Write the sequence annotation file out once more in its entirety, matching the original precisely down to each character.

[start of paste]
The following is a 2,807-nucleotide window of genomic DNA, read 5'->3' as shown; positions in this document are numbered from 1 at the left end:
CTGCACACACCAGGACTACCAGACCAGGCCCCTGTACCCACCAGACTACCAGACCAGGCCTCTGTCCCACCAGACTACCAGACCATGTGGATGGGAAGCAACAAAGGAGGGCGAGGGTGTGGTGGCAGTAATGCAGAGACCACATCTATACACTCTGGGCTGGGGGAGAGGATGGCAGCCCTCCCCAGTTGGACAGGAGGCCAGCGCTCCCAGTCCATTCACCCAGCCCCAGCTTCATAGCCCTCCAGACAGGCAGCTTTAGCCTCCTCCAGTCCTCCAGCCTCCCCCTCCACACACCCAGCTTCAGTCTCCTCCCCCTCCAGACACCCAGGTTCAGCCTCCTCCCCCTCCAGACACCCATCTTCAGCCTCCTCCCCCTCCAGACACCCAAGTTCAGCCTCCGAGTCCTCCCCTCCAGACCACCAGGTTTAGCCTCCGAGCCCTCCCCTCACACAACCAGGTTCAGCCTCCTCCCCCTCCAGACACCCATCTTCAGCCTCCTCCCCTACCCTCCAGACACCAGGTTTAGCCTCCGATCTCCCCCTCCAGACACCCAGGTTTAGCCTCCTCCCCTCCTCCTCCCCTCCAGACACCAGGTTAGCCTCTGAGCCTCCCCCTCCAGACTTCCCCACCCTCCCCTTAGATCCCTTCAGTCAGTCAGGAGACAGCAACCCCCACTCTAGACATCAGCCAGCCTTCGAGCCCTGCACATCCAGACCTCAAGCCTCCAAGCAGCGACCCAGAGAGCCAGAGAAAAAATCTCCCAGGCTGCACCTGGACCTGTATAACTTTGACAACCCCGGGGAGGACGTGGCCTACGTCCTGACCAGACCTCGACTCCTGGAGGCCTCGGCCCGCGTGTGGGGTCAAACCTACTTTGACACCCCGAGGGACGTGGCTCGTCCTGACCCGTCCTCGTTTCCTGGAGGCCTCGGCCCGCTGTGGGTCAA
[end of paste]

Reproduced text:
The following is a 2,807-nucleotide window of genomic DNA, read 5'->3' as shown; positions in this document are numbered from 1 at the left end:
CTGCACACACCAGGACTACCAGACCAGGCCCCTGTACCCACCAGACTACCAGACCAGGCCTCTGTCCCACCAGACTACCAGACCATGTGGATGGGAAGCAACAAAGGAGGGCGAGGGTGTGGTGGCAGTAATGCAGAGACCACATCTATACACTCTGGGCTGGGGGAGAGGATGGCAGCCCTCCCCAGTTGGACAGGAGGCCAGCGCTCCCAGTCCATTCACCCAGCCCCAGCTTCATAGCCCTCCAGACAGGCAGCTTTAGCCTCCTCCAGTCCTCCAGCCTCCCCCTCCACACACCCAGCTTCAGTCTCCTCCCCCTCCAGACACCCAGGTTCAGCCTCCTCCCCCTCCAGACACCCATCTTCAGCCTCCTCCCCCTCCAGACACCCAAGTTCAGCCTCCGAGTCCTCCCCTCCAGACCACCAGGTTTAGCCTCCGAGCCCTCCCCTCACACAACCAGGTTCAGCCTCCTCCCCCTCCAGACACCCATCTTCAGCCTCCTCCCCTACCCTCCAGACACCAGGTTTAGCCTCCGATCTCCCCCTCCAGACACCCAGGTTTAGCCTCCTCCCCTCCTCCTCCCCTCCAGACACCAGGTTAGCCTCTGAGCCTCCCCCTCCAGACTTCCCCACCCTCCCCTTAGATCCCTTCAGTCAGTCAGGAGACAGCAACCCCCACTCTAGACATCAGCCAGCCTTCGAGCCCTGCACATCCAGACCTCAAGCCTCCAAGCAGCGACCCAGAGAGCCAGAGAAAAAATCTCCCAGGCTGCACCTGGACCTGTATAACTTTGACAACCCCGGGGAGGACGTGGCCTACGTCCTGACCAGACCTCGACTCCTGGAGGCCTCGGCCCGCGTGTGGGGTCAAACCTACTTTGACACCCCGAGGGACGTGGCTCGTCCTGACCCGTCCTCGTTTCCTGGAGGCCTCGGCCCGCTGTGGGTCAA